Black Friday: this is what South Africans wanted in 2018, including coffee and disposable nappies
- Black Friday falls on 29 November this year, and it looks like it will feature a lot of competition among retailers again.
- In 2018 South Africans went shopping for discounted non-perishable items like coffee, detergents and disposable nappies, according to retail research agency Nielsen.
- Just about nobody wanted vitamins, supplements, and deodorant, despite these being on sale.
- If things haven't changed in the year since, South African consumers are likely to load their pantries again, while also treating themselves a little.
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If Black Friday 2019, which falls on 29 November this year, is anything like the previous edition, then South Africans will be buying a lot of coffee, detergent, and disposable nappies.
Those were the kind of non-perishable items that were very popular during Black Friday 2018, according to a survey by the international retail research agency Nielsen.
By contrast sales on vitamins, supplements, and deodorant were flops.
Neilson evaluated how the top 20 fast moving consumer goods (FMCG) categories in modern trade, excluding cigarettes, fared during the last Black Friday in terms of the value of sales compared to the average of August and October payday week sales at stores like the Shoprite Group, Pick n Pay, Jetmart, Food Lover's Market, Game, Woolworths, and OK.
Coffee saw more than 77% value growth on the week of Black Friday, with detergents, disposable nappies, and long-life milk close behind.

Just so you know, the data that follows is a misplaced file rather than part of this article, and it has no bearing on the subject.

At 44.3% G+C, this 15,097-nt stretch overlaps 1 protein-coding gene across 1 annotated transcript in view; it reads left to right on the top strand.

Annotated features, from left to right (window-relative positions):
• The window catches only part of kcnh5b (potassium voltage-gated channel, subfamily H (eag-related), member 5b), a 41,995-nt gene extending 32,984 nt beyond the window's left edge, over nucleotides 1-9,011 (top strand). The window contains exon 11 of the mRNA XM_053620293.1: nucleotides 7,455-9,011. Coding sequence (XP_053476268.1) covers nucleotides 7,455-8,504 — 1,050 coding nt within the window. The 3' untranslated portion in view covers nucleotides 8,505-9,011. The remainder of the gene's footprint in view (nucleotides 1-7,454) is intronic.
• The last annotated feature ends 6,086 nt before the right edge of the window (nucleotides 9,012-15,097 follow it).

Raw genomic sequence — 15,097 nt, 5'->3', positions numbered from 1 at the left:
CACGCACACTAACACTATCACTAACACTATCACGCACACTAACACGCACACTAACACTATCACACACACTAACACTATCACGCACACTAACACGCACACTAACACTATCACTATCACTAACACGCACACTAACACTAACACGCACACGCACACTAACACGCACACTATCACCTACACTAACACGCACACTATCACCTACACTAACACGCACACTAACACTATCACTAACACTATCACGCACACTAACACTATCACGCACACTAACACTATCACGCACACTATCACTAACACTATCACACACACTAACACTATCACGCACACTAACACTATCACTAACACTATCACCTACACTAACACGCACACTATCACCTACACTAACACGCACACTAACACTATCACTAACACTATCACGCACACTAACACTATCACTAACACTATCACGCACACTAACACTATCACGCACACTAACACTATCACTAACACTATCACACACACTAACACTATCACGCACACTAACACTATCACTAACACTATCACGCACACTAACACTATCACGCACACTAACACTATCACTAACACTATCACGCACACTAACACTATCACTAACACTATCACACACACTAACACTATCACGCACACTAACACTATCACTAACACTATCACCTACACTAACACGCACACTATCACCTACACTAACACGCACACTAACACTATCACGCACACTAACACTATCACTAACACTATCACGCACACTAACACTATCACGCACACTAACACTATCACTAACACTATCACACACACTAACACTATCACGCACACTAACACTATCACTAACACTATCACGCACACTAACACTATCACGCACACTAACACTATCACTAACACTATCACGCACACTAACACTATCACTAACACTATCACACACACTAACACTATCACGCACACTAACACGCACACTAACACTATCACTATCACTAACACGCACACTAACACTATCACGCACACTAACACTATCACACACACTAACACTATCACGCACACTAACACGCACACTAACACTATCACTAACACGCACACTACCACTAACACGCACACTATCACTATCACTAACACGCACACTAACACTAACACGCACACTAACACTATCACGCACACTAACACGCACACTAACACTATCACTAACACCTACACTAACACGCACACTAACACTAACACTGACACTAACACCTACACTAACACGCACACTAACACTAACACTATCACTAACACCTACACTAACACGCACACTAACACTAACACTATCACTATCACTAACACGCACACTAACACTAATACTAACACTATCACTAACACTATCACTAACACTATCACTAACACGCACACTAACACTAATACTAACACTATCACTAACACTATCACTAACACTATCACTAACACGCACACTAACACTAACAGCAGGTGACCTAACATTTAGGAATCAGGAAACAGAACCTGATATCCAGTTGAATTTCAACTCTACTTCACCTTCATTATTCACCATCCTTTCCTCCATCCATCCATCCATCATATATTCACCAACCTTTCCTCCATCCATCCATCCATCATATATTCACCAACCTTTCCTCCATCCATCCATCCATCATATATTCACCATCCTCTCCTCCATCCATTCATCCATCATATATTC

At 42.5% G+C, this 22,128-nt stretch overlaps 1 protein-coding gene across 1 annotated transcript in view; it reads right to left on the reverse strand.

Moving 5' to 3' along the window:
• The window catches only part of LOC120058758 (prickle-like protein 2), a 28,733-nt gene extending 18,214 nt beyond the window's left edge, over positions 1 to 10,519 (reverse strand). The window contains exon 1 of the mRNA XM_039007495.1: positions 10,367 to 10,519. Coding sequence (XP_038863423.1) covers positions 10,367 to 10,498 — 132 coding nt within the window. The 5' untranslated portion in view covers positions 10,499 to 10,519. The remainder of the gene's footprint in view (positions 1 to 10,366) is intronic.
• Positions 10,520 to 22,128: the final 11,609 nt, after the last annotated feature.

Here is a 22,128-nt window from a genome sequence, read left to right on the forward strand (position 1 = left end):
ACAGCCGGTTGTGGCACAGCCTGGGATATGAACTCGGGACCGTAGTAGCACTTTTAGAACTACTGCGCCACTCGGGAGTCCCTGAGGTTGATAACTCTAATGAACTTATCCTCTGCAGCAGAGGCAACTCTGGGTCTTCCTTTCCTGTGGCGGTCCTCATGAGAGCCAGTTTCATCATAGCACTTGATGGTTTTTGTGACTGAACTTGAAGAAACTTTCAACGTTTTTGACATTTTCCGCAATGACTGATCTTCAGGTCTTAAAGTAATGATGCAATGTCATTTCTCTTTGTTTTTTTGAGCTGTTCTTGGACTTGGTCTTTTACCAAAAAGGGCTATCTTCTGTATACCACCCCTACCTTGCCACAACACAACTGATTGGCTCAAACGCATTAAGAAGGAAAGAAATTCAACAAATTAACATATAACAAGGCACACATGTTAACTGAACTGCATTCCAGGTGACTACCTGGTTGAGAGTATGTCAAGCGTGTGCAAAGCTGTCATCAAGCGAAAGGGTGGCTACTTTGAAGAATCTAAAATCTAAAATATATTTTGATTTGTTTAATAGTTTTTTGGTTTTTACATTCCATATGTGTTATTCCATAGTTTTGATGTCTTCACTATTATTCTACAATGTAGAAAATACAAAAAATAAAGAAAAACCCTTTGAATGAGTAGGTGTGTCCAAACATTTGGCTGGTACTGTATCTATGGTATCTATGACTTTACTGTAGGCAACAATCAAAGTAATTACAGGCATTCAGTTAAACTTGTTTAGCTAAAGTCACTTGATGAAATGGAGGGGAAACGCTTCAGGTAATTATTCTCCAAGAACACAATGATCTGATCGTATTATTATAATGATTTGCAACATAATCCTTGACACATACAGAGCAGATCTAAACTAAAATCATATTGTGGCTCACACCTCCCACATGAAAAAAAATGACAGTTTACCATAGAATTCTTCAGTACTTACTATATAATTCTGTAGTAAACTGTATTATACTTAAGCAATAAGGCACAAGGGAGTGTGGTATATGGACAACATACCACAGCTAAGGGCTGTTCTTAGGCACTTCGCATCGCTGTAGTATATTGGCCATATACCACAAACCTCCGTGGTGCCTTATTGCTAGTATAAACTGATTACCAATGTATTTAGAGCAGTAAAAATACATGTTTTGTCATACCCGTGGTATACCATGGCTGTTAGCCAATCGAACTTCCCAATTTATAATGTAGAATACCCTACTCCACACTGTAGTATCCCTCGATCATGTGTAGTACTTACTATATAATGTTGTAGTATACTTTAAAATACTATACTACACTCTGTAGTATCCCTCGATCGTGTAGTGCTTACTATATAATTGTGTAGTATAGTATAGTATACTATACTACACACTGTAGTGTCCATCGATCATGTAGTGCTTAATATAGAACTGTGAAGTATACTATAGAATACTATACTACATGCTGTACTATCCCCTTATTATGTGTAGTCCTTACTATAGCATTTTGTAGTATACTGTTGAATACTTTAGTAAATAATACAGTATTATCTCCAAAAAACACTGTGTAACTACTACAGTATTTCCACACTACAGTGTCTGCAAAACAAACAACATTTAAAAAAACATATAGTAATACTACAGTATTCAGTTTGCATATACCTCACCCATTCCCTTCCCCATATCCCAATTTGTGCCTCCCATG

According to Kerith Botha, Nielsen South Africa Connect MD, South African consumers were loading up their pantries, and treating themselves a little too.
Items such as bread, chicken, and sugar did not sell well.
The results show that simply putting something on sale during Black Friday does not necessarily mean it will sell, Botha says – and retailers should be careful about what they try to promote.
Nielsen have found that South African shoppers are "obsessed" with discounts; 75% of those surveyed were more acutely aware of prices of the grocery items they buy and notice changes in price, up from 69% in 2017.
Retailers have increasingly complained recently that consumers are being trained to buy on promotion to such an extent that it is doing damage to shops and producers, with more than two-thirds of promotions not breaking even.
More on Black Friday 2019:
- Black Friday: Here are the retailers that will offer discounts this year and here’s what we know so far about those deals
- Black Friday isn’t charity. Here’s how retailers want to trick you into spending more than you should, buying things you shouldn’t
- These were the retailers with some of our favourite Black Friday deals last year – so you may want to watch them on 29 November
- Pick n Pay is starting ‘Black Friday’ deals on Monday already – and is increasing staff to keep up with expected demand